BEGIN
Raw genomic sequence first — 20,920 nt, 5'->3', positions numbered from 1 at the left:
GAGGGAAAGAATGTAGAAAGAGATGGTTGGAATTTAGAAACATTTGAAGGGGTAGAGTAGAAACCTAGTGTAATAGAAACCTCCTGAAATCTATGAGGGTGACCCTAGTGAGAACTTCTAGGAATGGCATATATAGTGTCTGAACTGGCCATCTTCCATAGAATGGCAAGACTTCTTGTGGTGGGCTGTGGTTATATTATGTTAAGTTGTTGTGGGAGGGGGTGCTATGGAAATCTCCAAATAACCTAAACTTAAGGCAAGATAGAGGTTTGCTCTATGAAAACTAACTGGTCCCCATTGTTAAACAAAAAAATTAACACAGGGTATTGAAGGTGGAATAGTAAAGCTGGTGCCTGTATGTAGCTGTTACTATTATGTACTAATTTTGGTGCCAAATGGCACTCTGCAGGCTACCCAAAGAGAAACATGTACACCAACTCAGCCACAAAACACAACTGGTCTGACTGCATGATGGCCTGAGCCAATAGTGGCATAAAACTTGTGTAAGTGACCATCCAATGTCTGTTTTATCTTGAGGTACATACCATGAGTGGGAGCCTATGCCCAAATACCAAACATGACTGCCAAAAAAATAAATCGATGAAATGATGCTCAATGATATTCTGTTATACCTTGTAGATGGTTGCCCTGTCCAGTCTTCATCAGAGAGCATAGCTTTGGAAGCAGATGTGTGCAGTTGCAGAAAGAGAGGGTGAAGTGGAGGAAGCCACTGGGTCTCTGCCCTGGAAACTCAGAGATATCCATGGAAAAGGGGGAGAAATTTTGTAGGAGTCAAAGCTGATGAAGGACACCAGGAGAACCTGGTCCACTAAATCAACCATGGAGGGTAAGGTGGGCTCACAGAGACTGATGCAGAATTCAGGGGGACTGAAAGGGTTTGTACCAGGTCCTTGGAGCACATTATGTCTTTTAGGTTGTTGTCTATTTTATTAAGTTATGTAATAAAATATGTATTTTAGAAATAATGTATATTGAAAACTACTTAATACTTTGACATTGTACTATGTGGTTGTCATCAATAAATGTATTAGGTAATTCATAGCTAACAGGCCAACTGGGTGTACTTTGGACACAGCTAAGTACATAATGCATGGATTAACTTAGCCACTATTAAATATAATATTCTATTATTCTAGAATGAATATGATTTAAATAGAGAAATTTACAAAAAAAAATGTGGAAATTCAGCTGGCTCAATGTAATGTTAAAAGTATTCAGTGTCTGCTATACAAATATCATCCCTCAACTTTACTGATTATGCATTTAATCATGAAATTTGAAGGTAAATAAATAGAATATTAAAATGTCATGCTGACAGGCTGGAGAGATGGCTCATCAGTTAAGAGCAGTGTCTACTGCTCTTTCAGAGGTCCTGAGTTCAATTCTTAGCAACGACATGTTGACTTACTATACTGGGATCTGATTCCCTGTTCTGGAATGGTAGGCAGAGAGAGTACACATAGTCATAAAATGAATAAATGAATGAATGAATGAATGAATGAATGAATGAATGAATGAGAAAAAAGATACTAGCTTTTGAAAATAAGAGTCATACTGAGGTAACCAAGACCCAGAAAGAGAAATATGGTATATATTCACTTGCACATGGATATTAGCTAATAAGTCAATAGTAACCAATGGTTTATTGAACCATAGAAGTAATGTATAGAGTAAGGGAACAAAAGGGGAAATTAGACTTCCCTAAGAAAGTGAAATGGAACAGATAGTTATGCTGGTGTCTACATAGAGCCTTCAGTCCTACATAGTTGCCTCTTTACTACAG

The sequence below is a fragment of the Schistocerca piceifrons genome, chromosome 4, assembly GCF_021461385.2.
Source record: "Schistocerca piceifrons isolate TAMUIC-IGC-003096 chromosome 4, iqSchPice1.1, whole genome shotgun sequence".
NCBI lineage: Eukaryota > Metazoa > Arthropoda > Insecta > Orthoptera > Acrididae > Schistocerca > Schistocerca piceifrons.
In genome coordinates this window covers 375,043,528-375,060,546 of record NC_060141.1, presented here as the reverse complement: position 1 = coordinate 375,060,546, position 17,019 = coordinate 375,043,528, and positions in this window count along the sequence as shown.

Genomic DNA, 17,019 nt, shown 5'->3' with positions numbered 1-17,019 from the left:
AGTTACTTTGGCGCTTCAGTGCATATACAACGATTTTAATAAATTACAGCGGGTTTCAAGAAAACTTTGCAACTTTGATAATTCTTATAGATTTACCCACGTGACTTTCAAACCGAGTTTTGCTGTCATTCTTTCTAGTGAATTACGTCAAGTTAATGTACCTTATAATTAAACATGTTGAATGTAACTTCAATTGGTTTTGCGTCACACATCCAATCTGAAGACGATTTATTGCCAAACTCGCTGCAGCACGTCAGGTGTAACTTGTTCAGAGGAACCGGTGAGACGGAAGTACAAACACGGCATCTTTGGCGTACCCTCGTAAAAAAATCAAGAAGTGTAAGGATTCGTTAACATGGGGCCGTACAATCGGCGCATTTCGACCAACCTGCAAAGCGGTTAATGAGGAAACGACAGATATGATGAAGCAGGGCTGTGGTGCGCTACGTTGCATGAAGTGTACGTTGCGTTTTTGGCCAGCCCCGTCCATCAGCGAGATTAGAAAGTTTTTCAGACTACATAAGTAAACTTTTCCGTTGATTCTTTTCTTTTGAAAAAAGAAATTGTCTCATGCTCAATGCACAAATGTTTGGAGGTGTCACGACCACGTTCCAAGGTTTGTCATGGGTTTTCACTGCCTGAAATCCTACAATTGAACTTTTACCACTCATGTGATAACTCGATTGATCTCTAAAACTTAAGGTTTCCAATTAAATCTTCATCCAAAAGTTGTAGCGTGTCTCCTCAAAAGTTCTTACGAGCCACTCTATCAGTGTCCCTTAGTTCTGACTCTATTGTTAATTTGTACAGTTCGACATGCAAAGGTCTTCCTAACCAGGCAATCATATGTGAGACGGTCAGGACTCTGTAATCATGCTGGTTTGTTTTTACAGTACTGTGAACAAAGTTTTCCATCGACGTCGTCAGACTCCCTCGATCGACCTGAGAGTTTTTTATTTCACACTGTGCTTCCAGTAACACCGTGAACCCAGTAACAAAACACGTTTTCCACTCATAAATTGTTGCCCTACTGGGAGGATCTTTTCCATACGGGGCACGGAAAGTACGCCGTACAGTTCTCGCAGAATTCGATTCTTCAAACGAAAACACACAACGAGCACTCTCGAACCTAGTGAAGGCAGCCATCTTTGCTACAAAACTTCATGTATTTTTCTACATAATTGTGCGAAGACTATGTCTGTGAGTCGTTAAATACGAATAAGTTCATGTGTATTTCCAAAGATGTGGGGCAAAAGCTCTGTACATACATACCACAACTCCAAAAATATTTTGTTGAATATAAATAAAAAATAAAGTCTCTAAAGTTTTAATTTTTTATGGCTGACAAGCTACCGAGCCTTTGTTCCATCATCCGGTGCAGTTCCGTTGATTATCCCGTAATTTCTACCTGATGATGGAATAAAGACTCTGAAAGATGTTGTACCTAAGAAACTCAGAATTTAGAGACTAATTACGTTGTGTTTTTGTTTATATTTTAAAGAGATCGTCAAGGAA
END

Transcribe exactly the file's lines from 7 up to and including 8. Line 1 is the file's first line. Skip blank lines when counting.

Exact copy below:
Genomic DNA, 17,019 nt, shown 5'->3' with positions numbered 1-17,019 from the left:
AGTTACTTTGGCGCTTCAGTGCATATACAACGATTTTAATAAATTACAGCGGGTTTCAAGAAAACTTTGCAACTTTGATAATTCTTATAGATTTACCCACGTGACTTTCAAACCGAGTTTTGCTGTCATTCTTTCTAGTGAATTACGTCAAGTTAATGTACCTTATAATTAAACATGTTGAATGTAACTTCAATTGGTTTTGCGTCACACATCCAATCTGAAGACGATTTATTGCCAAACTCGCTGCAGCACGTCAGGTGTAACTTGTTCAGAGGAACCGGTGAGACGGAAGTACAAACACGGCATCTTTGGCGTACCCTCGTAAAAAAATCAAGAAGTGTAAGGATTCGTTAACATGGGGCCGTACAATCGGCGCATTTCGACCAACCTGCAAAGCGGTTAATGAGGAAACGACAGATATGATGAAGCAGGGCTGTGGTGCGCTACGTTGCATGAAGTGTACGTTGCGTTTTTGGCCAGCCCCGTCCATCAGCGAGATTAGAAAGTTTTTCAGACTACATAAGTAAACTTTTCCGTTGATTCTTTTCTTTTGAAAAAAGAAATTGTCTCATGCTCAATGCACAAATGTTTGGAGGTGTCACGACCACGTTCCAAGGTTTGTCATGGGTTTTCACTGCCTGAAATCCTACAATTGAACTTTTACCACTCATGTGATAACTCGATTGATCTCTAAAACTTAAGGTTTCCAATTAAATCTTCATCCAAAAGTTGTAGCGTGTCTCCTCAAAAGTTCTTACGAGCCACTCTATCAGTGTCCCTTAGTTCTGACTCTATTGTTAATTTGTACAGTTCGACATGCAAAGGTCTTCCTAACCAGGCAATCATATGTGAGACGGTCAGGACTCTGTAATCATGCTGGTTTGTTTTTACAGTACTGTGAACAAAGTTTTCCATCGACGTCGTCAGACTCCCTCGATCGACCTGAGAGTTTTTTATTTCACACTGTGCTTCCAGTAACACCGTGAACCCAGTAACAAAACACGTTTTCCACTCATAAATTGTTGCCCTACTGGGAGGATCTTTTCCATACGGGGCACGGAAAGTACGCCGTACAGTTCTCGCAGAATTCGATTCTTCAAACGAAAACACACAACGAGCACTCTCGAACCTAGTGAAGGCAGCCATCTTTGCTACAAAACTTCATGTATTTTTCTACATAATTGTGCGAAGACTATGTCTGTGAGTCGTTAAATACGAATAAGTTCATGTGTATTTCCAAAGATGTGGGGCAAAAGCTCTGTACATACATACCACAACTCCAAAAATATTTTGTTGAATATAAATAAAAAATAAAGTCTCTAAAGTTTTAATTTTTTATGGCTGACAAGCTACCGAGCCTTTGTTCCATCATCCGGTGCAGTTCCGTTGATTATCCCGTAATTTCTACCTGATGATGGAATAAAGACTCTGAAAGATGTTGTACCTAAGAAACTCAGAATTTAGAGACTAATTACGTTGTGTTTTTGTTTATATTTTAAAGAGATCGTCAAGGAA